date published: August 14, 2006

Panorama picks our favorite New England seafood dishes and shows you where to find them
by Marketa Hulpachova

Considering the bountiful variety of delicious critters swimming in the waters just off the coast of Boston, it seems ludicrous that the Puritans chose to subsist on baked beans and bread. As the crown harbor of New England, the Hub is, after all, a haven for some of the best seafood restaurants in the nation. Panorama offers the following suggestions on where to sample traditional deep-sea delicacies and discover what makes Boston the seafood capital of the East Coast.

Lobster Roll
“The lobster roll is a quintessential New England summer food,” says chef-owner Andrew Wilkinson of Skipjack’s, (500 Boylston St., 617-536-3500). Accented with celery, mayonnaise, white pepper and a touch of lemon, his version of the “sacred recipe” features a heaping portion of lobster meat between two grilled and buttered rolls.

If you’re fond of outdoor dining, grab lunch at Stephanie’s (190 Newbury St., 617-236-0990). Their tasty lobster salad is served on a brioche roll and is a perfect companion for an afternoon of people watching.
Wild card: For a truly authentic seaside dining experience, head to James Hook & Co. In addition to the live and squirming 20-pound lobsters they sell, this family-run waterfront shack also churns out simple and delicious $10 lobster rolls.

Clam Chowder
If you’re only going to have one meal in Boston, make it a steaming bowl of our renowned chowdah. The award-winning concoction made by Legal Sea Foods (255 State St., 617-227-3115) has been served at every Presidential inauguration since 1981.
Wild card:
For a hearty bowl of clam and corn chowder, head to the New England Soup Factory (2 Brookline Pl., Brookline, 617-739-1899). For $4.95, you can treat your taste buds to a cup of their secret recipe, but you might be tempted to take home a whole gallon ($37.95).

Wellfleet Oysters
When it comes to local oysters, the raw bar at Jasper White’s Summer Shack, (50 Dalton St., 617-867-9955) has little competition. The menu offers between 10-12 New England varieties per night, including legendary chef-owner Jasper White’s favorite Cape Cod Wellfleets.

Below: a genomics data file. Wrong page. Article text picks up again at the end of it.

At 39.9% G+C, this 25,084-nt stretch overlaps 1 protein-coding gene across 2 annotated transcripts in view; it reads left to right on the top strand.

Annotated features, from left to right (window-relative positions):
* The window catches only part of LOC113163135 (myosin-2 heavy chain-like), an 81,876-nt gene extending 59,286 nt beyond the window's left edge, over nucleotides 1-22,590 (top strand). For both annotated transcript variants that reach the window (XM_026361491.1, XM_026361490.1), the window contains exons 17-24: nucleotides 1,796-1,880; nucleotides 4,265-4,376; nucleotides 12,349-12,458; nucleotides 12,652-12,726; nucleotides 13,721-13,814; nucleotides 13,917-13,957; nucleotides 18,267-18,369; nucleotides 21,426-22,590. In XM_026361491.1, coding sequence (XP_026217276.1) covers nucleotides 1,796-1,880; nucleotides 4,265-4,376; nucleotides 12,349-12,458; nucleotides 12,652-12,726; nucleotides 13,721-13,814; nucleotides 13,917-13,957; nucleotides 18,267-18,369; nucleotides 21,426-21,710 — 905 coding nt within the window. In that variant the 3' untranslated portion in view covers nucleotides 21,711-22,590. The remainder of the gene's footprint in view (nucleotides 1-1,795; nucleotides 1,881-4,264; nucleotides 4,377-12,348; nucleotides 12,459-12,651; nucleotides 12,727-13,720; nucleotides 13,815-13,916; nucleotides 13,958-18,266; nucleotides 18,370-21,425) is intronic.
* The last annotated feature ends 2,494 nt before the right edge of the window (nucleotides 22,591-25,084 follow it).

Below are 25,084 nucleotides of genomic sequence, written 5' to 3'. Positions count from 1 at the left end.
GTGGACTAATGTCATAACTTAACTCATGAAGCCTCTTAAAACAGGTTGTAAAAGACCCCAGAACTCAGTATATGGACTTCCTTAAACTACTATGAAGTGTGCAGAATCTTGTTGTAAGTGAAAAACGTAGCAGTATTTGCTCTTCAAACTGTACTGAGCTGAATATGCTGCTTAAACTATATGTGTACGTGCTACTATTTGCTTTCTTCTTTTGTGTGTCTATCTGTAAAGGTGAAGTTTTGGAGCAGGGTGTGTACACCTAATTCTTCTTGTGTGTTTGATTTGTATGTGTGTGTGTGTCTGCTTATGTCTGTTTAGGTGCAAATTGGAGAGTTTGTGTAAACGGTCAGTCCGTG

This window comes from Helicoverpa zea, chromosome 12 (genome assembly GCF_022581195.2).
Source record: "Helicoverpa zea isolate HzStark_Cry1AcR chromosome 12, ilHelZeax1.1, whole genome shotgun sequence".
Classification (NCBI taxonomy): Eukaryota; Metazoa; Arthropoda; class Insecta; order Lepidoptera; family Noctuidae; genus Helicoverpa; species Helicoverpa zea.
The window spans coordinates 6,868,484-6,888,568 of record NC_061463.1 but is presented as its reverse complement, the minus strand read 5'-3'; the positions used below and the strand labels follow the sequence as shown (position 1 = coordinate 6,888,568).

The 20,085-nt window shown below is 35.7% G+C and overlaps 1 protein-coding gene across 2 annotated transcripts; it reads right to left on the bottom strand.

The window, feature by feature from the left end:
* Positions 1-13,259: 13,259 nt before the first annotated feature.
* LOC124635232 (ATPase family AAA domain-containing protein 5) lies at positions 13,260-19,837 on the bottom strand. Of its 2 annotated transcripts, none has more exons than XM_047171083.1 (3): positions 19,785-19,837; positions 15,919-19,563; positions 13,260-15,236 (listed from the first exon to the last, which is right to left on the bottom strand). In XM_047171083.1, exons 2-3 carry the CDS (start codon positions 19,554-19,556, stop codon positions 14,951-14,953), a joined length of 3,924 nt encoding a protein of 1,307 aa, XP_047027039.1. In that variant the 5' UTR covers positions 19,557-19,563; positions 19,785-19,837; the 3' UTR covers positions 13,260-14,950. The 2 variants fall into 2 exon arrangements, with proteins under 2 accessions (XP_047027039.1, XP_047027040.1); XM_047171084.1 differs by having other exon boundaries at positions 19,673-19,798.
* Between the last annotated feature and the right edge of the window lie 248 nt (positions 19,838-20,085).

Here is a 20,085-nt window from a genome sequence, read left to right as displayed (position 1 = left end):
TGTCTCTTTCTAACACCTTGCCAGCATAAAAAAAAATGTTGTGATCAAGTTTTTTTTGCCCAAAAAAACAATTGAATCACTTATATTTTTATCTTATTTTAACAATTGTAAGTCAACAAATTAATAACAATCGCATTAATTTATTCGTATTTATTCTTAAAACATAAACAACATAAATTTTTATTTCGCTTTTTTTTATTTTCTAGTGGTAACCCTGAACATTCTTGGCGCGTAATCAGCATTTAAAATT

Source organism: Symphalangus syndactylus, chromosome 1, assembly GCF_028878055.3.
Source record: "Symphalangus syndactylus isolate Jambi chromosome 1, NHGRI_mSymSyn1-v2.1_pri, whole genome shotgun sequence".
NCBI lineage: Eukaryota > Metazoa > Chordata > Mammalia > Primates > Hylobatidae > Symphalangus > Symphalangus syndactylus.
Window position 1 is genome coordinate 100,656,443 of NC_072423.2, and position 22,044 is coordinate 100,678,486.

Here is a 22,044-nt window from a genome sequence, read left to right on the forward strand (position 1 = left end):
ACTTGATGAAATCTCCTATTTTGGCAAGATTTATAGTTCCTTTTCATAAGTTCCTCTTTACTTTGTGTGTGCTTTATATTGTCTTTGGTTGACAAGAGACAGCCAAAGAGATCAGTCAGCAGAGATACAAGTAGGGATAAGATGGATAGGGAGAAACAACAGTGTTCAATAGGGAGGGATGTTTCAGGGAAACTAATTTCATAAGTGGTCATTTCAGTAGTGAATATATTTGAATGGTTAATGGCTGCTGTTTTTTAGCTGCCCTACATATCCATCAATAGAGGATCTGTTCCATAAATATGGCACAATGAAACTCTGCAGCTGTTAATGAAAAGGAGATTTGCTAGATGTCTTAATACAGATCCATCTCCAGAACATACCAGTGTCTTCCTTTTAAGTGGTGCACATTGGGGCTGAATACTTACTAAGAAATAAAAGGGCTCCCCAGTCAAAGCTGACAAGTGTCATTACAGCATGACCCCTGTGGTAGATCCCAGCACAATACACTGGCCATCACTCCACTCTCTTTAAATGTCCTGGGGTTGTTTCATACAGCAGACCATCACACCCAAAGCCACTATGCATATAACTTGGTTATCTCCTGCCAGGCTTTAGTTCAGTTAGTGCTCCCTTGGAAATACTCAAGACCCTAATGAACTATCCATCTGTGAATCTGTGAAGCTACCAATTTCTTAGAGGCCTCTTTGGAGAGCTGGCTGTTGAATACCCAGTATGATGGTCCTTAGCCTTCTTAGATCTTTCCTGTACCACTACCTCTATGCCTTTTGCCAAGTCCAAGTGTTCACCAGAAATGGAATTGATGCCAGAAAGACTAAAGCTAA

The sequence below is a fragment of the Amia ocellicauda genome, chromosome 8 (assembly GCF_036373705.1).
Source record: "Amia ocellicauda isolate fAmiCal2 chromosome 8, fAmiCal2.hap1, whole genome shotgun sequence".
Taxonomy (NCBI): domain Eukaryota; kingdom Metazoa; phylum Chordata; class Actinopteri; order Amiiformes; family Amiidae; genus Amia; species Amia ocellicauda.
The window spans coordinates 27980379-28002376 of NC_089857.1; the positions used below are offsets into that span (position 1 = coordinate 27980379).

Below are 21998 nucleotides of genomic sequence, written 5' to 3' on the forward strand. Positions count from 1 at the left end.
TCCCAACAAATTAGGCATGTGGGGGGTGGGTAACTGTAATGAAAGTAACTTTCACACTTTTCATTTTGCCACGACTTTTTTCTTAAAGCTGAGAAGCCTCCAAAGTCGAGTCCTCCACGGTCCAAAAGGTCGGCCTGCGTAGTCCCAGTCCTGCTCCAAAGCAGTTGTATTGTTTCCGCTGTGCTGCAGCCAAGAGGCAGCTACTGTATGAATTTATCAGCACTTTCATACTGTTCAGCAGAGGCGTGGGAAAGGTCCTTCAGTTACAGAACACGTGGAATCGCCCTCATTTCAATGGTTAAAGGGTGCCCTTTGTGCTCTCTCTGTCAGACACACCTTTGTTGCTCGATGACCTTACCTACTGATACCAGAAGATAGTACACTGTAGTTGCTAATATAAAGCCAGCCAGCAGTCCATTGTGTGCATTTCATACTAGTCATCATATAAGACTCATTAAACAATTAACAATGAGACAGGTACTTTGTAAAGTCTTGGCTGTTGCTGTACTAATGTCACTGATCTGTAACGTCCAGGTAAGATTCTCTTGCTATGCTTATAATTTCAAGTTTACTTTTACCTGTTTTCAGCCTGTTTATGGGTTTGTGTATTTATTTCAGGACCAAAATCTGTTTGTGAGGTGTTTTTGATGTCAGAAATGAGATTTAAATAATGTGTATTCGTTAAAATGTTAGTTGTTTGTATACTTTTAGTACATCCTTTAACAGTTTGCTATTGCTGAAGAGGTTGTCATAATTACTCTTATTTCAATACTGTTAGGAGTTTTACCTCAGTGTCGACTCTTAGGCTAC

Wild card: Boston laws prohibit traditional cocktail happy hours, but the dollar oysters at 28 Degrees (1 Appleton St., 617-728-0728) are the next best thing. The tasty bargain starts at 5 p.m. each night and begs to be washed down with one of the bar’s distinctive, expertly-chilled drinks.

Boston Scrod
Folklore has it that SCROD is an acronym for “Small Cod Remaining On Dock.” In reality, this New England term connotes the freshest whitefish available. Have it the traditional way—baked with lemon chive butter sauce—at Turner Fisheries (10 Huntington Ave., 617-424-7425).
Wild card: If you like your scrod a bit more multiple choice, the “Zazzle” menu at Legal Test Kitchen (225 Northern Ave., 617-330-7430) is your answer. Choose to have your scrod grilled, fried, baked or crumbed with one of four eclectic house sauces.

Fried Clams
With their burst of texture and flavor, fried clams make for the ultimate harborside treat. Follow in the steps of early Bostonians and try the sweet fried clams at the Union Oyster House (41 Union St., 617-227-2750), where notables like Daniel Webster have been sitting down to plates of shellfish for centuries.
Wild card: A short walk from Nahant Beach on the North Shore is the century-old Christie’s Restaurant (17 Lynnway St., Lynn, 781-598-1122). It may be off the beaten path, but this hidden gem purveys some of the best fried clams in the area.

Tender, sweet and succulent, local scallops are a New England seafood staple. Try the grilled New Bedford jumbo sea scallops at McCormick & Schmick’s (Faneuil Hall Marketplace, 617-720-5522).
Wild card: For a more exotic flavor, try the pan-seared sea scallops at Chart House (60 Long Wharf, 617-227-5658), where the bivalves come in a soy-ginger broth with spinach and bok choy, and are topped with a coconut ginger sauce.

The Clambake
If Boston’s endless spectrum of aquatic cuisine leaves you salivating but undecided, your best bet is to try a bit of everything. The clambake at Dolphin Seafood (1105 Massachusetts Ave., Cambridge, 617-661-2937) includes a cup of chowder, lobster and an array of shellfish, and is bound to satisfy every aspect of your curious palette.
Wild card:
If you’re in the mood for something that looks like it was lifted straight from a beachside bonfire, try the Summer Shack clam bake at Jasper White’s Summer Shack. Served in a bucket and wrapped in netting, this delicious conflagration of lobster, shellfish, potato and corn is as rustic as it gets.

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